Monument to Krišjānis Barons was made by the sketches of the sculptor Teodors Zaļkalns (1937; 1939). The monument was erected in 1985 in honor of Krišjānis Barons 150th anniversary. The architect - Edvīns Vecumnieks.
The man calmly observing life’s daily rhythms is none other than Krišjānis Barons, fondly referred to as the father of Dainas by the Latvian people. One of his greatest contributions to Latvian culture and history is in his work cataloging Latvian folklore.
Krišjanis Barons was born in Kurzeme/Kurland in 1835. He later lived with his sister in Dundaga where he began his schooling. He went to high school in Jelgava and attended the University of Tērbata, (now Tartu), where he met Krišjanis Valdemars and Juris Alunāns. Together they formed a student group fostering national pride which later became known as the New Latvians.
Krišjanis Barons led a long and colorful life. He was one of the founders and contributors of the “Pēterburgas Avīze”/ The Paper of Petersburg. He worked as an interpreter in the educational ministry of Petersburg and was a home tutor to wealthy families in addition to working in the field of linguistics. He wrote popular science articles whose style laid the foundation for current standards. He could also be considered the founding father of national geography because, after traveling on foot from Terbata to Dundaga in 1859, he wrote the first geography book in Latvian titled “Describing our fatherland.”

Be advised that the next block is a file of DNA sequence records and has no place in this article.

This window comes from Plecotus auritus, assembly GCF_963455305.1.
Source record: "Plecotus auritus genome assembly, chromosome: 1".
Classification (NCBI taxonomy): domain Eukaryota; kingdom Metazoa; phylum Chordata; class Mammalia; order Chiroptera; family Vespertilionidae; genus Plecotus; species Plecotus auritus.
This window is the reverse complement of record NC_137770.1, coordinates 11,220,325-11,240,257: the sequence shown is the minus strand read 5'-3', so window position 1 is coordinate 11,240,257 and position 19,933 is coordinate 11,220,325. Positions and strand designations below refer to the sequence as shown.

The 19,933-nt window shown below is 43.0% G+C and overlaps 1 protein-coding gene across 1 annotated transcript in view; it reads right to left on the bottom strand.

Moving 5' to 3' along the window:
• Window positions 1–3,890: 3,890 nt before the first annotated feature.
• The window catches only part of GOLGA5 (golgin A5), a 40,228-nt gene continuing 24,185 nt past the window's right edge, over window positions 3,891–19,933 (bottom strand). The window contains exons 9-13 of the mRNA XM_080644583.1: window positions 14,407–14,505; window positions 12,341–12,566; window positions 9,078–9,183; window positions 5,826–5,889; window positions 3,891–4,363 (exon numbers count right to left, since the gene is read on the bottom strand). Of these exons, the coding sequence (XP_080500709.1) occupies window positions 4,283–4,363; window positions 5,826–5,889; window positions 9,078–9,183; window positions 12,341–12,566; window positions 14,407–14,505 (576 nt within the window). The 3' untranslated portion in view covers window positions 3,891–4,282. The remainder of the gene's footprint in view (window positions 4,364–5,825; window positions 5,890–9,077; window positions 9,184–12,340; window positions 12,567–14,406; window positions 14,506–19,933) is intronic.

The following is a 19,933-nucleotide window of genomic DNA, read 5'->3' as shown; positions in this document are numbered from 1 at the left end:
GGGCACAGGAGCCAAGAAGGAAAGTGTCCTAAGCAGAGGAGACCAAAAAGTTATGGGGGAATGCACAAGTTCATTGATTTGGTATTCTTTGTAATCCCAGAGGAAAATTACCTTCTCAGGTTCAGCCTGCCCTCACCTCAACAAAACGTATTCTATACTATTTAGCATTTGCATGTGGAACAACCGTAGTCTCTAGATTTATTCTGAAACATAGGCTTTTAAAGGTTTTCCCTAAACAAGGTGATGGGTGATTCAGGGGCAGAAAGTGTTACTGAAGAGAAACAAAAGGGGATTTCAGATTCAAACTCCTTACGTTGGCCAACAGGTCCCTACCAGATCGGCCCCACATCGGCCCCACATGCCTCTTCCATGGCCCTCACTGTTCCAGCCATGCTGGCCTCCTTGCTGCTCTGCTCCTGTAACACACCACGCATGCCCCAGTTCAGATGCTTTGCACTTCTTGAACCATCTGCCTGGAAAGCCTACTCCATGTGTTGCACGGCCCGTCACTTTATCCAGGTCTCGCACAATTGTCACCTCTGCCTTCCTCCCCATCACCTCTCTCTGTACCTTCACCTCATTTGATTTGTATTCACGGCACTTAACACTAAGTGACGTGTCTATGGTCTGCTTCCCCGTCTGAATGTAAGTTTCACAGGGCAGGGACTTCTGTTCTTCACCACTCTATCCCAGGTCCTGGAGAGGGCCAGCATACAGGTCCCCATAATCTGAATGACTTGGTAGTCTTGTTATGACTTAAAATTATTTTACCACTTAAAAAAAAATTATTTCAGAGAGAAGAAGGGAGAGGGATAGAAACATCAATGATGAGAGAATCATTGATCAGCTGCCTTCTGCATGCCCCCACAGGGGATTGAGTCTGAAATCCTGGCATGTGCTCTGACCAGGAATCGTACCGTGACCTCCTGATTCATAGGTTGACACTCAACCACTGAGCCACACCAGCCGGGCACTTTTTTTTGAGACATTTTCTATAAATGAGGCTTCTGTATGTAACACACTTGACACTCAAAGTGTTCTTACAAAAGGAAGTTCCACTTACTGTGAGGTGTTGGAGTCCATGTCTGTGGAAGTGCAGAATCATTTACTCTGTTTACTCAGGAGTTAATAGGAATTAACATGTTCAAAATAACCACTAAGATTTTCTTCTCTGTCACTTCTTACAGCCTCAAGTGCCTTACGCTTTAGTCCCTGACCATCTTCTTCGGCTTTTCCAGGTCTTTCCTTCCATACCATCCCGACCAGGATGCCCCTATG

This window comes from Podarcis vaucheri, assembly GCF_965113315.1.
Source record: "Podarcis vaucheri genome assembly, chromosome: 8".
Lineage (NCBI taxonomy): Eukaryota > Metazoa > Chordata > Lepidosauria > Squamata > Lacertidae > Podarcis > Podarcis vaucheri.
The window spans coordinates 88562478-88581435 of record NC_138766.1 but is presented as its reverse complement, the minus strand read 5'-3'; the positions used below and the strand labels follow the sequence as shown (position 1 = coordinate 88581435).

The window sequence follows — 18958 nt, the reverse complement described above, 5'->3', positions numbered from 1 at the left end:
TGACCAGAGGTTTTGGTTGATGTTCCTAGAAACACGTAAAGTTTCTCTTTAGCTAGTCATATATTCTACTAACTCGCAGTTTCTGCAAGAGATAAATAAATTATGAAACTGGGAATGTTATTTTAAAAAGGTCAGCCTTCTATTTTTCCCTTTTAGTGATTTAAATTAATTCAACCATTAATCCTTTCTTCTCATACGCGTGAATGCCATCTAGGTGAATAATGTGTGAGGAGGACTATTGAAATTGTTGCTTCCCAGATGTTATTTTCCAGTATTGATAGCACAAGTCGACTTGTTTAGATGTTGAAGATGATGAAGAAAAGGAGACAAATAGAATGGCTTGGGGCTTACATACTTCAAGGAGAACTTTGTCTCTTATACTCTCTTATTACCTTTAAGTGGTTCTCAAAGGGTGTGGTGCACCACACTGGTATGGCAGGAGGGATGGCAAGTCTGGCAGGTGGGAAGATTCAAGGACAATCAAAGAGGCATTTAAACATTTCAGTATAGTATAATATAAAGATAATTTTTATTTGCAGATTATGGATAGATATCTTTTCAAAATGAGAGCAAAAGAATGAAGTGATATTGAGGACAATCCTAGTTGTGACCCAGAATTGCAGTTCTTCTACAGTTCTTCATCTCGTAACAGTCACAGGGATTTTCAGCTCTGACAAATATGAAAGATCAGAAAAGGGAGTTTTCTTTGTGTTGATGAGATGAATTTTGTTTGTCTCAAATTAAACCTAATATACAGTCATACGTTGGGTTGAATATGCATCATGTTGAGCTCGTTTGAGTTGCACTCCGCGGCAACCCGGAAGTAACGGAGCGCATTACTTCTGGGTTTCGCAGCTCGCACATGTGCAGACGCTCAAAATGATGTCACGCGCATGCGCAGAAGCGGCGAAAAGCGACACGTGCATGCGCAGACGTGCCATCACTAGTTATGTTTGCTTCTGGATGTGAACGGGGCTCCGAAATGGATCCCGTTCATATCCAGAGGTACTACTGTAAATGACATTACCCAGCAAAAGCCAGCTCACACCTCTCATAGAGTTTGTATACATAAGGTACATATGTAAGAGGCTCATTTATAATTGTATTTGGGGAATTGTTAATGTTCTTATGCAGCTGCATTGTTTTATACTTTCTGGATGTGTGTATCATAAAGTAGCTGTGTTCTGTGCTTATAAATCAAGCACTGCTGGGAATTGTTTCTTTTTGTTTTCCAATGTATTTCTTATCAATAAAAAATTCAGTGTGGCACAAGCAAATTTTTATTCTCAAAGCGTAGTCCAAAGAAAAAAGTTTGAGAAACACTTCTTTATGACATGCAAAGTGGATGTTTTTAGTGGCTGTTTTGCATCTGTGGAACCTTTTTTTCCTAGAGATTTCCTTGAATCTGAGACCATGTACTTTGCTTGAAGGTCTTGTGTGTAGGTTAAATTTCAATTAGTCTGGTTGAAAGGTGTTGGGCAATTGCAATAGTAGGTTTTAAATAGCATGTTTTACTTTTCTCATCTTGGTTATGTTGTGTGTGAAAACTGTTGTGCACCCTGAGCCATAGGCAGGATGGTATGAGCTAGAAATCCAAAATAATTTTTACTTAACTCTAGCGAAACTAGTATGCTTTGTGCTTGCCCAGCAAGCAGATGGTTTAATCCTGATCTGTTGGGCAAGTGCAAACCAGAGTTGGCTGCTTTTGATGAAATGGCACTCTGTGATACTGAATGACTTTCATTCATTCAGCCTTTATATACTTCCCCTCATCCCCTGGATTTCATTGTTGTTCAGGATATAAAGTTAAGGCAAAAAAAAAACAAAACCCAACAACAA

Barons immortalized his name through his valiant efforts in gathering and organizing what is known as the Collection of Latvian Dainas. Dainas are short, rhythmical limericks usually consisting of four lines. He spent nearly 25 years in this process. Day in and day out, he would rise early (sometimes as soon as 5 am in the summer) and work until lunch. After, he would take a walk only to return home and resume his work until nightfall.
To effectively catalog all the collected texts, he created his own method and system of organization. Each limerick was written on a separate piece of paper and then filed in a special cabinet. A sketch by Barons himself illustrates this cabinet, built-in Moscow and now known as the famous “Dainu skapis” or Folksongs Cabinet. It has 70 drawers each with 20 sections and is now housed at the Science Academy.
During his lifetime, his studies and work took Krišjanis Barons to live in many places. These included Dundaga, Tērbata (now – Tartu), Petersburg, Moscow, and Riga but his last summer of 1922 was spent in Turaida in a beautiful place near the banks of the Gauja. His daughter in law Līna recalls: ‘Dad loved nature and these surroundings gave him plenty of nature’s beauty. His first walk in the morning was to Gutman’s cave. He’d drink some clear spring water, and would also fill a white can to take water home. If the sun shone after breakfast he’d go for a walk and disappear for hours. This is when he climbed the hills. He’d often choose steep trails over roads.’
Krišjanis Barons died on March 8th of 1923 and was laid to rest in The Great Cemetery in Riga. This monument was erected in 1985 to commemorate his 150th birthday. The architect was Edvīns Vecumnieks and it was made after a design by the sculptor Teodor Zalkalns.